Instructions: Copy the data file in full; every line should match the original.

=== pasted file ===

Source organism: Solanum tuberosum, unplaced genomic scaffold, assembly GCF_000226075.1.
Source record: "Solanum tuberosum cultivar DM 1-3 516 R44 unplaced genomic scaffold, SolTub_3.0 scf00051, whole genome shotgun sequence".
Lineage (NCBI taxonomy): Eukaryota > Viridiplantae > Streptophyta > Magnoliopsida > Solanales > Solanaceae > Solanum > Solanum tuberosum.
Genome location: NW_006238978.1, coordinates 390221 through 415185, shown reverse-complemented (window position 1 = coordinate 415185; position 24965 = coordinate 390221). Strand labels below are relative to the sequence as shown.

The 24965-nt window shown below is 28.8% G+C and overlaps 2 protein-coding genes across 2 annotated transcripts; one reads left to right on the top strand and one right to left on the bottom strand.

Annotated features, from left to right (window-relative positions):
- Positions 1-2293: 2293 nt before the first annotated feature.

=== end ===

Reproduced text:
Source organism: Solanum tuberosum, unplaced genomic scaffold, assembly GCF_000226075.1.
Source record: "Solanum tuberosum cultivar DM 1-3 516 R44 unplaced genomic scaffold, SolTub_3.0 scf00051, whole genome shotgun sequence".
Lineage (NCBI taxonomy): Eukaryota > Viridiplantae > Streptophyta > Magnoliopsida > Solanales > Solanaceae > Solanum > Solanum tuberosum.
Genome location: NW_006238978.1, coordinates 390221 through 415185, shown reverse-complemented (window position 1 = coordinate 415185; position 24965 = coordinate 390221). Strand labels below are relative to the sequence as shown.

The 24965-nt window shown below is 28.8% G+C and overlaps 2 protein-coding genes across 2 annotated transcripts; one reads left to right on the top strand and one right to left on the bottom strand.

Annotated features, from left to right (window-relative positions):
- Positions 1-2293: 2293 nt before the first annotated feature.